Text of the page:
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  • Calcium nitrate, Ca(N0,)2.4H20, is a highly deliquescent salt, crystallizing in monoclinic prisms, and occurring in various natural waters, as an efflorescence in limestone caverns, and in the neighbourhood of decaying nitrogenous organic matter.

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  • The mineral brushite, CaHPO 4.2H 2 0, which is isomorphous with the acid arsenate pharmacolite, CaHAs04.2H20, is an acid phosphate, and assumes monoclinic forms. The normal salt may be obtained artificially, as a white gelatinous precipitate which shrinks greatly on drying, by mixing solutions of sodium hydrogen phosphate, ammonia, and calcium chloride.

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  • Calcium metasilicate, CaSiO 3, occurs in nature as monoclinic crystals known as tabular spar or wollastonite; it may be prepared artificially from solutions of calcium chloride and sodium silicate.

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  • Common washing soda or soda-crystals is the decahydrate, Na2C03 IoH 2 O, which appears as large clear monoclinic crystals.

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  • It crystallizes in dark red monoclinic prisms which are readily soluble in water.

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  • Occasionally monoclinic crystals are obtained by crystallizing from a strong solution.

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  • Aluminium sulphate crystallizes as Al 2 (SO 4) 3.181120 in tablets belonging to the monoclinic system.

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  • It forms resplendent monoclinic prisms, soluble in water.

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  • Evaporation of a solution at ordinary temperatures gives colourless monoclinic prisms of Th(SO 4) 2.9H 2 O, which is isomorphous with uranium sulphate, U(S04)2.9H20.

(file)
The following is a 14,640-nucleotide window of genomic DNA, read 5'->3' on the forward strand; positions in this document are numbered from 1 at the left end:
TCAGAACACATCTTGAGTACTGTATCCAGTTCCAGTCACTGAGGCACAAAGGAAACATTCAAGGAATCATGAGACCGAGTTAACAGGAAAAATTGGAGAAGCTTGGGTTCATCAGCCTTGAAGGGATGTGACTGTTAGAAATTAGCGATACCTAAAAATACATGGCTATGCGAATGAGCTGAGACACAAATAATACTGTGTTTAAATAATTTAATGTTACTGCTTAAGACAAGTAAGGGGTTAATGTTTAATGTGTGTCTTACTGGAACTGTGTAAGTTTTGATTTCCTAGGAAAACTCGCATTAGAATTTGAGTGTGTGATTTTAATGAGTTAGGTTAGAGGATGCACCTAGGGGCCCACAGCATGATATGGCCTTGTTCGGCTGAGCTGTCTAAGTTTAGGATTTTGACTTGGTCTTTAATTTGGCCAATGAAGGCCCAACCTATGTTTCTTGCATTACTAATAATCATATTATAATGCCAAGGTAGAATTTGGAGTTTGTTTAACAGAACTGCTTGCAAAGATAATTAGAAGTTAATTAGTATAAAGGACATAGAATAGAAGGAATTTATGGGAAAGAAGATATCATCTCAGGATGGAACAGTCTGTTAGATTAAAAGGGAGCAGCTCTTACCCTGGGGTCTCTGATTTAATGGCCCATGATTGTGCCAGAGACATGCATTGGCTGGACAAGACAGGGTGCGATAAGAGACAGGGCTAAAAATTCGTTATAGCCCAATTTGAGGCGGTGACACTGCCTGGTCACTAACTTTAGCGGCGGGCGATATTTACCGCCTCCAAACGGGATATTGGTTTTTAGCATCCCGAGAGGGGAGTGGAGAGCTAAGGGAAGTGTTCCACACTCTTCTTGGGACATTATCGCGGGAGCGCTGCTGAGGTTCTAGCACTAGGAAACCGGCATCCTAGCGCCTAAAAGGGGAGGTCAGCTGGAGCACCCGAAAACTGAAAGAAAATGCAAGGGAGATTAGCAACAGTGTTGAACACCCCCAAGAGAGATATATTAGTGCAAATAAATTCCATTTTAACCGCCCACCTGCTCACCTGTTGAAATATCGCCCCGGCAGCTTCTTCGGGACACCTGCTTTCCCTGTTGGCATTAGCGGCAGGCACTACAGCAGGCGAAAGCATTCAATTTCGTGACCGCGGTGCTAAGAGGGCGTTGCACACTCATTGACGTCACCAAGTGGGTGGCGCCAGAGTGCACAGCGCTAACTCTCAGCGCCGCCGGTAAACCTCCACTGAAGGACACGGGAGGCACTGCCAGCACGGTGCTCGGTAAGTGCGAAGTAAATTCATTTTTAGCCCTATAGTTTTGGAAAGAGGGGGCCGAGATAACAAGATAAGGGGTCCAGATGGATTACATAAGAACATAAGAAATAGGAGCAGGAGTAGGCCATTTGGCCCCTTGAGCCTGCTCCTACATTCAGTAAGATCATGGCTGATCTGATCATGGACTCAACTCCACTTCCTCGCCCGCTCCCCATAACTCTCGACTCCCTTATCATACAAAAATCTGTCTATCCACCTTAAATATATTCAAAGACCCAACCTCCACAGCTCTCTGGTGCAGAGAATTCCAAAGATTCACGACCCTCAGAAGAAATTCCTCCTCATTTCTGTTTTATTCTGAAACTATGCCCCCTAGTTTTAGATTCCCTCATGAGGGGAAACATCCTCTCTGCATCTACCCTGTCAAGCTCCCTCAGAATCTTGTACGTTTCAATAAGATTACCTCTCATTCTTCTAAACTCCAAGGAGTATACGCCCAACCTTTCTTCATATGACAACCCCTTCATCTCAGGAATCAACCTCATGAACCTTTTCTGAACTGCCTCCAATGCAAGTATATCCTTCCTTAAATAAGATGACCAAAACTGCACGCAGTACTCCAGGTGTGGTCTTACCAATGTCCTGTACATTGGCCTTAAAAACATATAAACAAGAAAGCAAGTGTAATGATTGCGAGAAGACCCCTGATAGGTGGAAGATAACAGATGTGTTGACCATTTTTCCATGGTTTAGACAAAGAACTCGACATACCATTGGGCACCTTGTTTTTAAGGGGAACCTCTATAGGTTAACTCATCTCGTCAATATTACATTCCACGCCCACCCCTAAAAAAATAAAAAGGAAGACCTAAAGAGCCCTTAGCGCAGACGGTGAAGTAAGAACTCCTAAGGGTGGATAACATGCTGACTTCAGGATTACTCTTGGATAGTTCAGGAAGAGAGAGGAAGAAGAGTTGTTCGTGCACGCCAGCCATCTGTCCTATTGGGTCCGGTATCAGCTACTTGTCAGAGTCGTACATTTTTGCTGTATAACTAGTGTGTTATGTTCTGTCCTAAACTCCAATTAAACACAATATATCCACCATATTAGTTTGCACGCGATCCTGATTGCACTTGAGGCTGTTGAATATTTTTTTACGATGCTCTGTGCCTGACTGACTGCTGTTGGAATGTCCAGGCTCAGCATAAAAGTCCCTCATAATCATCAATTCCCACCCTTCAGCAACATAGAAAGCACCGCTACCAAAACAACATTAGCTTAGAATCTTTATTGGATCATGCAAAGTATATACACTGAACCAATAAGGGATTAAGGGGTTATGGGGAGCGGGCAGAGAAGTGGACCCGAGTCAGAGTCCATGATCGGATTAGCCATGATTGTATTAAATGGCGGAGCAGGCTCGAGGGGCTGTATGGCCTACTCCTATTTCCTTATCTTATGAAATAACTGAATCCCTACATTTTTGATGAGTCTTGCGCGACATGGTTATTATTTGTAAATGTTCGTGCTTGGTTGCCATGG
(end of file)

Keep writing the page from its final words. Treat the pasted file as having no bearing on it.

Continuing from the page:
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  • The salt forms large monoclinic prisms; molecules containing 25 and 21 H 2 O separate from solutions crystallized at higher temperatures.

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  • It crystallizes in the monoclinic system, and separates from its aqueous solution as Ba(Br03)2.H20.

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  • It crystallizes in monoclinic prisms of composition Ba(103) 2 H 2 O, and is only very sparingly soluble in cold water.

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  • The crystals belong to the monoclinic system, and it is a curious fact that in habit and angles they closely resemble pyroxene (a silicate of calcium, magnesium and iron).

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  • This is illustrated by the hexagonal pyrargyrite 3Ag 2 S Sb 2 S 3, and proustite, 3Ag 2 S As2S3, and the monoclinic pyrostilpnite, isomeric with pyrargyrite, and xanthoconite, isomeric with proustite.

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  • The sodium salt, Na 4 P 2 0 6.10H 2 O, forms monoclinic prisms and in solution is strongly alkaline; the acid salt, Na3HP206.9H20, forms monoclinic tablets.

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  • By evaporating in vacuo the solution obtained by dissolving iron in hydrochloric acid, there results bluish, monoclinic crystals of FeCl24H20, which deliquesce, turning greenish, on exposure to air, and effloresce in a desiccator.

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  • Ferrous sulphate forms large green crystals belonging to the monoclinic system; rhombic crystals, isomorphous with zinc sulphate, are obtained by inoculating a solution with a crystal of zinc sulphate, and triclinic crystals of the formula FeSO 4.5H 2 O by inoculating with copper sulphate.

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  • Ferric nitrate, Fe(NO3) 3, is obtained by dissolving iron in nitric acid (the cold dilute acid leads to the formation of ferrous and ammonium nitrates) and crystallizing, when cubes of Fe(NO3)3.6H20 or monoclinic crystals of Fe(N03)3.9H20 are obtained.

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  • Cobalt nitrate, Co(NO 3) 2.6H 2 0, is obtained in dark-red monoclinic tables by the slow evaporation of a solution of the metal, its hydroxide or carbonate, in nitric acid.

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  • It is a soft, flocculent powder, which on sublimation forms transparent, monoclinic crystals.

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  • The columns serve the orthorhombic, monoclinic and triclinic systems respectively.